“Common sense” or “worldliness” or “knowledge of the world” is important for happiness but not necessarily being “of the world.” Husserl says, “For he [man] can also know what is true in itself about values and goods.  All this lies within the horizon of this rationalism as its obvious consequence for man.  Man is thus truly an image of God.” In other words, what perhaps Husserl is saying here is that as “truly an image of God” man has a special likeness to God, and as such, just as he uses his rational nature to make sense of the physical world’s order put there by God (whom he calls “Absolute Being”), then man can also make use of his rationality to “know what is true in itself about values and goods” in the world of morality and the function of things put there by God. In other words, man can personally discover experientially the essential worth of things, in and of themselves.  What Husserl may mean here is that not only can persons use their rationality to grow in “common sense” cosmologically but also cosmogonically, thereby glimpsing the transcendental meaning of being.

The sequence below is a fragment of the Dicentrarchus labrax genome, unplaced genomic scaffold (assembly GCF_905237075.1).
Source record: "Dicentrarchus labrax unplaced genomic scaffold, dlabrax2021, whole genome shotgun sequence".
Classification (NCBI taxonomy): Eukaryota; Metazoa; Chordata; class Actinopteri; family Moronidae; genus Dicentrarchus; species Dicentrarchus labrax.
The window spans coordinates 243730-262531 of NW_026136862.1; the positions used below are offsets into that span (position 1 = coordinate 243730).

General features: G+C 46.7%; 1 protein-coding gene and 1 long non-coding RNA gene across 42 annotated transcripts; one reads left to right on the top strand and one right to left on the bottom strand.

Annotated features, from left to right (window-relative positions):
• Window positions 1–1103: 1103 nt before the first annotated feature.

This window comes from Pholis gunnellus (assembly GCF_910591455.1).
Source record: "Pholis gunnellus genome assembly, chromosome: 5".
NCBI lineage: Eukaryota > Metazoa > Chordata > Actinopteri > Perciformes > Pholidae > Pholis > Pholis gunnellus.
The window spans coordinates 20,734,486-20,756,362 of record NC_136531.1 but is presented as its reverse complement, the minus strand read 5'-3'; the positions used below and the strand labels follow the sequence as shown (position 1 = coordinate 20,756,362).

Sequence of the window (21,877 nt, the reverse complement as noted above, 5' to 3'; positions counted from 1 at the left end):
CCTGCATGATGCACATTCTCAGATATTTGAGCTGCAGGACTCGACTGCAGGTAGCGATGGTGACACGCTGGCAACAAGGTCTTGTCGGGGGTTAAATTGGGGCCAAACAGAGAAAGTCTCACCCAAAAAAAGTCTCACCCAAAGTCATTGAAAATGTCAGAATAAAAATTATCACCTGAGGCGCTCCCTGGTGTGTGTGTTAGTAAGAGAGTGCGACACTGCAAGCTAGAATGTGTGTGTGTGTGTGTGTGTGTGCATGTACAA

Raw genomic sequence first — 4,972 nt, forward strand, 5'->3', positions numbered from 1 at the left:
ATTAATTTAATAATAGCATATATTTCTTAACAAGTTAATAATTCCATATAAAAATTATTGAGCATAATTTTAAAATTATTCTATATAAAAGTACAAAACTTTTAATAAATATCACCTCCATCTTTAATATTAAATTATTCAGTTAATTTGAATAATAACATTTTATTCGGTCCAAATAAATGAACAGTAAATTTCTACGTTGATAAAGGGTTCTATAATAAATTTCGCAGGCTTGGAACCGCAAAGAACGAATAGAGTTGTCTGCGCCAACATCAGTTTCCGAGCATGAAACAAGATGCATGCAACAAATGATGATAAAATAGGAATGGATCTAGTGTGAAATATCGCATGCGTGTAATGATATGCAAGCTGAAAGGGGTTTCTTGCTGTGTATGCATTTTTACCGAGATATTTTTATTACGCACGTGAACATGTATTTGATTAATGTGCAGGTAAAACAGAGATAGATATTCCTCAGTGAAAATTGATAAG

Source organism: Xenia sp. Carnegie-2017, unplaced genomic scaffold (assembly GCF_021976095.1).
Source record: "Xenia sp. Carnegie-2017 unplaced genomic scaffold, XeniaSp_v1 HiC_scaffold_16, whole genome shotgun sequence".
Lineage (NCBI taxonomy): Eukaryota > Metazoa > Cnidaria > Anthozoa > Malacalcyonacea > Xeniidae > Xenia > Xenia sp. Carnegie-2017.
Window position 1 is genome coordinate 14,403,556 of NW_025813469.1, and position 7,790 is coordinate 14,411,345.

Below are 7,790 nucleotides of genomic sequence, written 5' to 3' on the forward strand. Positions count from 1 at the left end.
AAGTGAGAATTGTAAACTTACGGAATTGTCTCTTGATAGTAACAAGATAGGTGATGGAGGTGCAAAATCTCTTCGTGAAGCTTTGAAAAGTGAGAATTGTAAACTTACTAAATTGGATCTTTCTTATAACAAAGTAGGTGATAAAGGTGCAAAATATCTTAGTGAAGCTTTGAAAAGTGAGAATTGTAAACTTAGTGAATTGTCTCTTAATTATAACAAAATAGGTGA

Husserl makes a similar “common-sensical” distinction about the two types of knowledge that man can acquire, (experiential and theoretical).  He says, “The sciences build upon the life-world as taken for granted in that they make use of whatever in it happens to be necessary for their particular ends.  But to use the life-world in this way is not to know it scientifically in its own manner of being.”(p.125)  He goes on here to give an example that even Einstein’s knowledge took for granted everything required for his predecessor Michelson’s experiments to be true, such as the measurements, the scales, the room in the institution where the investigations were carried out, the people involved and many other variables which could be studied in and of themselves.  In other words, the “common sense” here is the life-world, or the world which we all take for granted when investigating something specific out of necessity.  It is the mental bracketing or phenomenological reduction which Husserl calls the “subjective-relative” knowledge in one’s own head that one must do in order to gain knowledge about something specific, the objective life-world must be taken for granted at that moment.  This is common sense, the knowledge of the existence of the rest of the world outside of one’s own subjective-relative analysis of it.  Husserl says, “The idea of objective truth is predetermined in its whole meaning by the contrast with the idea of the truth in pre- and extra scientific life.  This latter truth has its ultimate and deepest source of verification in experience which is “pure”…in all its modes of perception, memory, etc.” (p. 124) In other words, this truth about the knowledge of the world which is full of stuff, in which we find ourselves, is the experiential aspect of life that everyone comes to know for and by themselves sensorily and metaphysically from conception in the womb.  Husserl says, “What is actually first is the ‘merely subjective-relative’ intuition of prescientific world-life.”(p.125) So, before any scientist does any science, he or she has all of his previous experiential knowledge of his or her own life already in his or her disposal in mind and already knows it to be objective and true because it is the stuff that he or she comes to the laboratory table already knowing prior to any theoretical analysis.  It is this pre-scientific knowledge that Husserl is calling “pure” because it is known for sure by this individual person personally about the world and is affirmed in his or her own mind as true.  In other words, it is this subjective knowledge that is personally verifiable above and beyond the theoretical truths that scientists have to believe as true knowledge from their intellectual predecessors while having no certainty now or in the future whether or not a Kuhnian style paradigmatic shift could debunk what they currently hold as true since a new discovery, technological advancement or scientific insight could deem their current knowledge as the “old science” which is no longer true.  One of the points of Husserl’s book is that the European scientists have a significant crisis on their hands because they are constantly groping to say something objective about the world but are unwilling to affirm anything in the mind as true and coming to be affirmed with and from the objective world (whereas Modern philosophers have no problem making such claims).  This is why Husserl says, “The disdain with which everything ‘merely subjective relative’ is treated by those scientists who pursue the modern ideal of objectivity changes nothing of its own manner of being, just as it does not change the fact that the scientist himself must be satisfied with this realm whenever he has recourse, as he unavoidably must have recourse, to it.”(p.125)  Things as simple as knowing one’s own name, or knowing who one’s parents are, or knowing when one is hungry or tired, or aware of one’s own feelings or mood et cetera, all very personal knowledge, all “pure” “common sense” knowledge that each and every scientist already knows as true and pre-given as true for himself or herself or personally a priori.  It is this sort of “common sense” intuitive knowledge of the pre-scientific world-life that we know to be true experientially and bring to all theoretical inquiry before any subjective-relative inquiry takes place.  Husserl’s point seems to be that it is this sort of “common sense” knowledge that needs analysis the most by academia because it is the most taken for granted by the sciences as already known to be true, which is why he is proposing transcendental phenomenology as a solution.